But that experience and somehow coming across this blog has helped give me the motivation to start getting stuff together. My husband thinks I'm silly about it, but after eating some bad food the first night at the hotel and throwing up for about 36 hours, and then just being displaced, even though at my MIL's, with two small kids was not something I'd like to repeat. I felt so unprepared and what if our MIL's electricity hadn't come back on? We couldn't afford to stay at the hotel more than those two nights. We were going to have to tough it out in our house. Thankfully we had a gas stove, but that couldn't heat the whole house. And we had very little food and no stores were open.
Anyways, I say all that to say that I'm motivated now. Thanks for this blog and the information you all share.

christine said...

Thanks for a great post! I made a new goal this year that I'd like to share- hopefully it will help someone in a similar situation. I realized that I had 2 weeks worth of water stored and have been diligent about 72 hour kits, a 3 month plan and longer-term storage but I started to think about the very scenario you have described and felt prompted to gather a 2-week supply (to go along with my water!) for a long- term power outage. I put together enough paper plates, cups, bowls, baby wipes (to clean when we can't shower regularly!)- etc to last 2 weeks and then made up very simple, Ready-to-eat meal plans. Actually not all ready to eat but very quick to prepare with only my camping stove and using a minimum of cooking water- (minute rice, ramen,canned meats, canned soups, Peanut Butter and crackers, cold cereal, canned milk etc.) I put it aside from my usual rotation of food storage items so that it doesn't "disappear" when someone needs a quick lunch. Now I know I could feed my family with quick, nourishing meals as long as my stored water supply holds out. I figure, that if we don't have water after 2 weeks- we are going to have to move anyway! This would be a great "start" on food storage for young people and those with very limited space.
Now, if only I could manage the money to get a generator!

Love your site! thanks for all the great ideas!

JLPierce Ohana said...

I really appreciated this post- especially since I used it to prepare for our wind storm hitting us in Hawaii right now- gusts up to 60 mph! Wind usually means power outages, so these were good reminders.

Regina said...

Thanks for your post. I really relate to the everyone running to walmart and cleaning out the shelves. I've seen it several times. Good reason to be prepared.

Ali-kat said...

My in-laws in Milton had a generator, but were scared of thieves, so they cracked the door open. They kept the TV and fridge running, and heated with a wood stove. I'm so glad I missed out on all of this, but it does remind me that I need to get my things in order.

BPOTW said...

Thank you for this post! I think many of us live in denial that anything like this could happen to us, when in fact it could happen at any time--natural or not.

I'm going to show this to my husband!

Anonymous said...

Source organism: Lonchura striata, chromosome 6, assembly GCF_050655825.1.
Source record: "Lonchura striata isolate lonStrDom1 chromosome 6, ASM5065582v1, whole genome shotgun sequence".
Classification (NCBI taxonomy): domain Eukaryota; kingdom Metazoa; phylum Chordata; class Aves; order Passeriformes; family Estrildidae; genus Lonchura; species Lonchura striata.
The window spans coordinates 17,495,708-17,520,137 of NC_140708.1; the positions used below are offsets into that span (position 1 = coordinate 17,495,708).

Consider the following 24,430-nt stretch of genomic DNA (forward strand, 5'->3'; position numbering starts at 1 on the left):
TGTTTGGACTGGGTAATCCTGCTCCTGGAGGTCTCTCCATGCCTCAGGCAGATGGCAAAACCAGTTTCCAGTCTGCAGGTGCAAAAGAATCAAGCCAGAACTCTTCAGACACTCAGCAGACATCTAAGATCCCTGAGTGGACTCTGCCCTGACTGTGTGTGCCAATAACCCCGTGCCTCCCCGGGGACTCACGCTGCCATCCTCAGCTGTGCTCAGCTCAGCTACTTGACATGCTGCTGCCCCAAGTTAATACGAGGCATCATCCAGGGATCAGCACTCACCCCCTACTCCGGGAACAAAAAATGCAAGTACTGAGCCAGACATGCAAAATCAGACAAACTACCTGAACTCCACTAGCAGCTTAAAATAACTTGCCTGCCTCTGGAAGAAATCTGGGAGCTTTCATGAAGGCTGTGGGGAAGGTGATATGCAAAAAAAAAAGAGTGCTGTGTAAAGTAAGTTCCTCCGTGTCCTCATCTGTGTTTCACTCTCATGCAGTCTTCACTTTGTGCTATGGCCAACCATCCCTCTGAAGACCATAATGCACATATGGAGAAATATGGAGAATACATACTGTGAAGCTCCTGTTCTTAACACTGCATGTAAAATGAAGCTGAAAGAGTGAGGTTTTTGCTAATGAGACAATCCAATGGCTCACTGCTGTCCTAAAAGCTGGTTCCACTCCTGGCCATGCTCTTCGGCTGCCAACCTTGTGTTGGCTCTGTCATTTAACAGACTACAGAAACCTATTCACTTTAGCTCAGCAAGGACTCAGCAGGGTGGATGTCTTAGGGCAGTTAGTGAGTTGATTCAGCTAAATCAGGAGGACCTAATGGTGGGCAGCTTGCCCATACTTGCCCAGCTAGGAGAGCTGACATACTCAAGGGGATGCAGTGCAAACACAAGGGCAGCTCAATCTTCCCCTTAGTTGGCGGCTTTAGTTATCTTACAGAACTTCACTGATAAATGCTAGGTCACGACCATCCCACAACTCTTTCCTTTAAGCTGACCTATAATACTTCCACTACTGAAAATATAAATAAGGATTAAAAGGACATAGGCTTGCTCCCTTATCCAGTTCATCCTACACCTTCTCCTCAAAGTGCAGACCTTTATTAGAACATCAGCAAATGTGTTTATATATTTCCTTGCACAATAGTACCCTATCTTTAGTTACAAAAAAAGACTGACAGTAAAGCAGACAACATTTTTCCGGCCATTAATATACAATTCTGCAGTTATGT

Great post! We are in western Massachusetts, and were without power for 7 full days, and no phone/internet for 11 days. We have generators, but it still got old after awhile. I won't reiterate what has been said here, but the number one lesson we learned was - You are on your own. You cannot rely on the local or atate government to bail you out during a natural or man-made disaster. It is critical to be prepared, and to also help your neighbors out.

M said...

Great post, Shauna. Thanks for posting this, Hannah. It's good to hear someone's perspective that has recently been through a disaster. I'm going to go and double check what we have in our 72 hour kit, as well as double check our battery and candle supply.

And good ideas about puzzles, games, and having menus prepared!

Gramma said...

Thank you for being honest in your post. I came here because my daughter, Melonie, told everyone on her blog we HAD to. She even waited patiently until we all came over here and read your post.
I'm sorry you had to learn how to be more prepared this way, but it could have so much worse. I learned many things during my times in NC, SC, MS, and Germany. WA state hasn't been quite as bad, but we're been without power for 10 days and more. We're much better prepared than most.
Hopefully everyone who comes here will take your words to heart! I admire your "red" list. You are doing an exception job to prepare yourself for the next time. Keep up the good work!

Prynncess _Leia said...

Lots of GREAT advice! I don't have kids but noticed a couple of you out there mentioned your kids playing w/ your flashlights & wearing out the batteries. Would it work to put tape over the on/off switch? I imagine duct tape would keep the sliding kind in place, & for the push button kind, maybe cutting out a piece of cardboard to place over the button & taping it in place would help? For the twisting kind, tape could be used to keep them from twisting the flashlight on/off.

Yvonne Fraraccio said...

Stories like this one give me every reason to be prepared for whatever! We do not know what disaster may come our way, but we do know to be prepared. We have been instructed to be prepared many, many times. I am also lacking in areas of preparedness, but I am working on it. I appreciate Shauna's story because stories like her's awakens my spirit even more.

Thanks Abby!!! We need encouragement like this because encouragement like this keeps our minds focused on the right path!!!